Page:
Tribes and Cultures

Many different Indian tribes lived in the Chesapeake region, and their social, cultural, and political identities were extremely varied and complex. They spoke different languages, had distinct cultures, and organized themselves in a range of political structures and alliances.

Languages

The Indians who lived around the Chesapeake Bay spoke three main languages in a variety of dialects. Most of the tribes spoke Algonquian, but others spoke Siouan and Iroquoian. These language languages could not be mutually understood, although Captain Smith was helped by native translators who could speak multiple languages.

Algonquian
The majority of the Chesapeake tribes spoke Algonquian languages - a family of languages widespread among native peoples from northern Canada to the Carolinas. Among the Algonquian spoeakers were the Powhatan tribes, the Chikahominy, the Piscataway, the Nanticoke and the Asseateague.

Siouan
Siouan is a language family spoken mainly by tribes in the Midwest. Around the Chesapeake, the Monacan, Mannahoac, Saponi, and Occaneechi spoke variations of this language.

Iroquoian
Iroquoian languages are spoken primarily in the northeastern United States and southern Canada. The Susquehannock tribe at the norther reach of the Chesapeake Bay spoke an Iroquoian language, as duid the Massawomeck, raiders from the north who attacked John Smith's crew.

 
Historical drawing by John White of a native council
John White recorded this native council, ca 1585. Theodor deBry engraving.
Political Systems
The political and government systems of the Chesapeake natives were complex, and they varied from tribe to tribe.
Most tribes had a chief, called a werowance or weowansqua in the Algonquian languages. A chief's duties were primarily in military, diplomatic, and religious matters. They governed with the assistance of priests and councilors. Some tribes were led by a council.

In some cases, tribal chiefs paid tribute and allegiance to a paramount chief. Tribute often took the form of food and goods in return for leadership, protection, and support in times of difficulty.

For example, at the time of John Smith's voyages, Powhatan's paramount chiefdom included as many as 30 Algonquian-speaking tribes (not all of the Algonquian-speaking groups in the region). It is quite possible that Powhatan perceived Smith as the chief of the English and wanted to bring him into the paramount chiefdom.

The power of a paramount chief was not absolute and had to be earned. Powhatan acquired his position partly through inheritance but also through his own leadership, personal charm, force and spiritual reputation.

Captain John Smith called Powhatan and other paramount chiefs "kings" or "emperors." While this is not a perfect metaphor, it gives an idea of how the English perceived the high status of paramount chiefs.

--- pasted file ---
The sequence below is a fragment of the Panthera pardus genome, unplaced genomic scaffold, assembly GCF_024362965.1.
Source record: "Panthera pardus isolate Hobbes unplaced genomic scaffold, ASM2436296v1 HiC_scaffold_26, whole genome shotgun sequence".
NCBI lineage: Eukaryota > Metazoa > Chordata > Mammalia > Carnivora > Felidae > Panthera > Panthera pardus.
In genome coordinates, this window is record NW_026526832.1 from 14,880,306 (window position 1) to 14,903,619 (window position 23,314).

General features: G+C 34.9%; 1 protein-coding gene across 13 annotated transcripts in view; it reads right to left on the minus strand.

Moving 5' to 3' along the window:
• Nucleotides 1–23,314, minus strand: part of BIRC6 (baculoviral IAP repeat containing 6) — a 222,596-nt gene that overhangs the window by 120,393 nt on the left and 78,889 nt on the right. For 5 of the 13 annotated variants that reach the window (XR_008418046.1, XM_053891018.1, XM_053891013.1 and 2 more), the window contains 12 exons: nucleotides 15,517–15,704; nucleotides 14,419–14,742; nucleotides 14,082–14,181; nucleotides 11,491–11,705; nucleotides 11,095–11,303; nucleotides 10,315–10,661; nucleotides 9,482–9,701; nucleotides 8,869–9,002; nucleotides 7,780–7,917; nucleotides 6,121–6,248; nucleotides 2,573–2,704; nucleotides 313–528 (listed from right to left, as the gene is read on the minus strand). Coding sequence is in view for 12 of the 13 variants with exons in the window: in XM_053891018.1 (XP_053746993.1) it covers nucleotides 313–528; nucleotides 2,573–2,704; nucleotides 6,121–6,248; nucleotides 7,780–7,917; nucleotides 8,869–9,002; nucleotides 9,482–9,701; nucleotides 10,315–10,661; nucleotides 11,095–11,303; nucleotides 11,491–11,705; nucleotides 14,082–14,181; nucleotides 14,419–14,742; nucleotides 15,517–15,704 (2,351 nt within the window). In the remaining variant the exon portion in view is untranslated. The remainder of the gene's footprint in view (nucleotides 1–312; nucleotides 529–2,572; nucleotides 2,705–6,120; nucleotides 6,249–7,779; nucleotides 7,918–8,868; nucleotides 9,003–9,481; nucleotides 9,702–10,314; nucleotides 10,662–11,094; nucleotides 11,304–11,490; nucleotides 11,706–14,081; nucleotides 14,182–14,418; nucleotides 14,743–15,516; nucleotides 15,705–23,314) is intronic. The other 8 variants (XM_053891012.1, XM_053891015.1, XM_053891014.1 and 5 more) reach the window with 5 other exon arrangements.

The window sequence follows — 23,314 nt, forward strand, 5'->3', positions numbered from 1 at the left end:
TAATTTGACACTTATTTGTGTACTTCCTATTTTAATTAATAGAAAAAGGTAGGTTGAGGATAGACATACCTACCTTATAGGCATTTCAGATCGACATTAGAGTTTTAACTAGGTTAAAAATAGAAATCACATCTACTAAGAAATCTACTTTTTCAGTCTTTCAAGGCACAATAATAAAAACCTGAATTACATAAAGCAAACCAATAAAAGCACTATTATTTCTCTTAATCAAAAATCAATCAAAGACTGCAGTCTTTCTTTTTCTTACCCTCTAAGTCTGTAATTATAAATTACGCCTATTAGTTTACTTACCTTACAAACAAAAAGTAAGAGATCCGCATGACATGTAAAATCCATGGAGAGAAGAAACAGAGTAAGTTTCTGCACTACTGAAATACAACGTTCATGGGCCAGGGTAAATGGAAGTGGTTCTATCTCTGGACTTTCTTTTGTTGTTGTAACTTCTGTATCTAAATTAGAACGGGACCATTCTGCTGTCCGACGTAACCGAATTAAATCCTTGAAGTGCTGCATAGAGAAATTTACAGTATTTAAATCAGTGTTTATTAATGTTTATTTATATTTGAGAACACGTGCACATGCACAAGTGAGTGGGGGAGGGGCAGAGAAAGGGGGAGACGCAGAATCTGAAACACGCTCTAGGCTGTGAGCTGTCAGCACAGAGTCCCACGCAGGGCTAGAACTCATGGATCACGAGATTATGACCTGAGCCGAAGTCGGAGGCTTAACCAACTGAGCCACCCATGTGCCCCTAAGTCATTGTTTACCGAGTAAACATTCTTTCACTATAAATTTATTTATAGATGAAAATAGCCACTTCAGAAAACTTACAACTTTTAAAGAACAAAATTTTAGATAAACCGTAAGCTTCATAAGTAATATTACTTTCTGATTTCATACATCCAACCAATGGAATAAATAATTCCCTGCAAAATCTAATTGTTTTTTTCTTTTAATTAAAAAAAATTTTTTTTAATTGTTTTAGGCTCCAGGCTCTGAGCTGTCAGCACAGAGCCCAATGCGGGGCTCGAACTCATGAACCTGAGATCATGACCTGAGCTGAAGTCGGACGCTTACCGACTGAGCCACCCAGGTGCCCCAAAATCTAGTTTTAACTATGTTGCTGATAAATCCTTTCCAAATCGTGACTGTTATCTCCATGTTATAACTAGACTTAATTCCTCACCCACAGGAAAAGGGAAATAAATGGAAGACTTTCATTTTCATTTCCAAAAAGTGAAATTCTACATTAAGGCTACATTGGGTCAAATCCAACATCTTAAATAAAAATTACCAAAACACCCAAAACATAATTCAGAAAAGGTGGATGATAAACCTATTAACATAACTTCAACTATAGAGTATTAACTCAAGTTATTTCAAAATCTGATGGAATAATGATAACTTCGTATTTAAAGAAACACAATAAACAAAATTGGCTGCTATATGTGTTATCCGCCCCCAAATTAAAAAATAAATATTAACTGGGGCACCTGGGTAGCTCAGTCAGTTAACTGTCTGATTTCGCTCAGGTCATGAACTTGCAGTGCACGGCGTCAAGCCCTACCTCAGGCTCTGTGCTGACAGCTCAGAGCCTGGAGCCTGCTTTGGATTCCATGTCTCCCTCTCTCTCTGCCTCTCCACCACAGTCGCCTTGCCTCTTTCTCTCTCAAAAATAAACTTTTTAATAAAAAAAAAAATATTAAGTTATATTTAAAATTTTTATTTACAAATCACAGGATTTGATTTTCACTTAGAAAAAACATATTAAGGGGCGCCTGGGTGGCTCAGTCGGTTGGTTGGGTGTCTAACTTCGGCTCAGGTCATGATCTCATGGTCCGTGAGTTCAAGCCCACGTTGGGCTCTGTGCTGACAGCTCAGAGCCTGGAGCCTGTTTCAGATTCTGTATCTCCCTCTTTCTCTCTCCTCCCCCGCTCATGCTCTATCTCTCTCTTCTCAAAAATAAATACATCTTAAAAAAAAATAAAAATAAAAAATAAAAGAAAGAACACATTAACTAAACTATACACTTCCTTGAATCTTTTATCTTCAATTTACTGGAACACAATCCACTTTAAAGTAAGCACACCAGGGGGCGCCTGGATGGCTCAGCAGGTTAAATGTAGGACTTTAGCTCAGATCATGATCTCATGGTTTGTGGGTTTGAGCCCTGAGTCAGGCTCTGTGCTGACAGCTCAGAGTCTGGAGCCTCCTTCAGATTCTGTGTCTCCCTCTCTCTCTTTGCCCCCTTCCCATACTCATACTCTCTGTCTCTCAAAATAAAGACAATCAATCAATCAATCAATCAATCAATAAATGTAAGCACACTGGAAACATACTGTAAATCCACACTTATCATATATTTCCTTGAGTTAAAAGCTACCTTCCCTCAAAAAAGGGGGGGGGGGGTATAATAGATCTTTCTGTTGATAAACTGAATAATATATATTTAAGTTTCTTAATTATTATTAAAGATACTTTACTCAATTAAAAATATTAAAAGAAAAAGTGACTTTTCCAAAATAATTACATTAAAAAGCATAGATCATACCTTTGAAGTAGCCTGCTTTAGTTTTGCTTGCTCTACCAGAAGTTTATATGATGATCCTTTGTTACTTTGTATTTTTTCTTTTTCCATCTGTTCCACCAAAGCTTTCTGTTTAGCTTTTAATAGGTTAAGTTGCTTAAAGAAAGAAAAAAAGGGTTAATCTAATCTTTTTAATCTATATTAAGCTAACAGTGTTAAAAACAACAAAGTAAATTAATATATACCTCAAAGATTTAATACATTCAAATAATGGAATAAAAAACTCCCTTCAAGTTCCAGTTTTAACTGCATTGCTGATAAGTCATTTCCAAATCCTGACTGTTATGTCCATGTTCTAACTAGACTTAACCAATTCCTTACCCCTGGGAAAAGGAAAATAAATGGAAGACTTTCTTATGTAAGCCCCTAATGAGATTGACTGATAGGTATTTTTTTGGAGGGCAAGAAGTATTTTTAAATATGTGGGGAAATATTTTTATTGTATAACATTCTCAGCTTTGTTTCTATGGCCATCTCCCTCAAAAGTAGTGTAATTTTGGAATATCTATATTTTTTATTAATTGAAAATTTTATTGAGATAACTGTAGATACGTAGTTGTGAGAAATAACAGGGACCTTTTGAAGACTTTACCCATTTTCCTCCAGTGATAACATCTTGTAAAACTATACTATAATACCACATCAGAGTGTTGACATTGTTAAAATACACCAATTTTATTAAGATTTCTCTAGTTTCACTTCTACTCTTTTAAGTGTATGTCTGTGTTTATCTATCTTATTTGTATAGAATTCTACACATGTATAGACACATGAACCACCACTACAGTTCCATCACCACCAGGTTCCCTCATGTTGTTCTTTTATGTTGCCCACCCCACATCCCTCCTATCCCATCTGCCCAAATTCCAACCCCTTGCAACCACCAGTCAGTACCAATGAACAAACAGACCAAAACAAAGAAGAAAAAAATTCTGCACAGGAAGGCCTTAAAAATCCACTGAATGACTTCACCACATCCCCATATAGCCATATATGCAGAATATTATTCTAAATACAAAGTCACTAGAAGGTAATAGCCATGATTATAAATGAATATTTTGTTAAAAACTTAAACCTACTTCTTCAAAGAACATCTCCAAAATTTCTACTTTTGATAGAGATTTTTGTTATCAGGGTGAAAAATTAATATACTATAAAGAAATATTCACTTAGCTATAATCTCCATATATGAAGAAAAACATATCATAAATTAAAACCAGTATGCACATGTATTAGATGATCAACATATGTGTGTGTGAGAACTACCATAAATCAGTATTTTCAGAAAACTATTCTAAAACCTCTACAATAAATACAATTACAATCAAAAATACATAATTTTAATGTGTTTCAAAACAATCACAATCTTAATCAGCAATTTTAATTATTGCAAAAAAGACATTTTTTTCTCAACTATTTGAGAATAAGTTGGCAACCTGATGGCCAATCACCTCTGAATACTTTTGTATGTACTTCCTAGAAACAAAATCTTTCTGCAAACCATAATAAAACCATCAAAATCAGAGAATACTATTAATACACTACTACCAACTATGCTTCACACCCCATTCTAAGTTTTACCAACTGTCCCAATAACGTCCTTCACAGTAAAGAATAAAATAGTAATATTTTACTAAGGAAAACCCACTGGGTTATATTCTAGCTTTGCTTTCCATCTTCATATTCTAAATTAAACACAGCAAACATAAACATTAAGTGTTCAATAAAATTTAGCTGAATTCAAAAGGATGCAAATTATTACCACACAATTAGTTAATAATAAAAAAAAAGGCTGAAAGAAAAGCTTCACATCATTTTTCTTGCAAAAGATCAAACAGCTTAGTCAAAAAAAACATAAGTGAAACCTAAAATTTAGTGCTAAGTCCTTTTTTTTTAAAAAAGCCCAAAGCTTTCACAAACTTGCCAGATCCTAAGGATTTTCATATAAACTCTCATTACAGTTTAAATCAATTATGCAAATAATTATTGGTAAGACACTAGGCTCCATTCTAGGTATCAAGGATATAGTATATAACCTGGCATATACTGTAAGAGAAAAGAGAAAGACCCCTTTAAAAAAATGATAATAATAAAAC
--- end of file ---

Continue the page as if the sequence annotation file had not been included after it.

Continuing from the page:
American Indian Tribes of the Chesapeake

Major paramount chiefdoms and tribes of the Chesapeake circa 1607:
Algonquian
  • Powhatan Paramount Chiefdom: Many tribes, among them the Mattaponi and Pamunkey
  • Rappahannock
  • Nansemond
  • Accohannock
  • Nacotchtank
  • Chickahomniy
  • Patawomeck
  • Patuxent
  • Piscataway
  • Mattawomen
  • Nanjemoy
  • Nanticoke
  • Choptank
  • Assateague
  • Ozines
  • Pocomoke
  • Shawnee
  • Tockwogh
Siouan
  • Monacan
  • Mannahoac
  • Saponi
  • Occaneechi
Iroquoian
  • Massawomeck
  • Susquehannock
  • Tuscaro
 
An interpreter cooks over an open fire at a recreated Woodland Indian village
Learn more about the lifeways of Chesapeake-region Indians at the recreated Woodland village at Jefferson Patterson Park and Museum. Photo by H. Rigby.
Cultures
No two Indian groups had exactly the same culture. However, some of the interesting features common among Chesapeake Indian tribes in the early 1600s included:
  • Matrilineal societies: Most of the indigenous peoples of the Chesapeake identified their lineage through their mothers, not their fathers.
  • Names: People had several names including a secret personal name, a name used when they were a child, and a name taken when they were older. Other names could be earned to reflect achievements or characteristics. Learn more about names.
  • Spirituality: Most native peoples were intensely spiritual. They believed in a Creator and saw all parts of the natural world, including themselves, as interconnected. Many were known to make prayers and offerings daily.
  • Clothing: People wore clothes made of animal hides. Generally, men wore breechcloths and women wore aprons. If they were going into the forest they were leggings and moccasins. In cold weather, they draped animals skins around their shoulders.
  • Tattoos, paint, and differing hairstyles expressed identity among different tribes,
Military Conflict
Conflict was common. Raids - especially between different language groups - were carried out regularly, and men trained to be warriors. In raids, women and children were often taken and adopted, but make captives were frequently tortured, which was considered an honor. Some Indian towns were surrounded by palisades for protection from attacks.

Last updated: January 20, 2016

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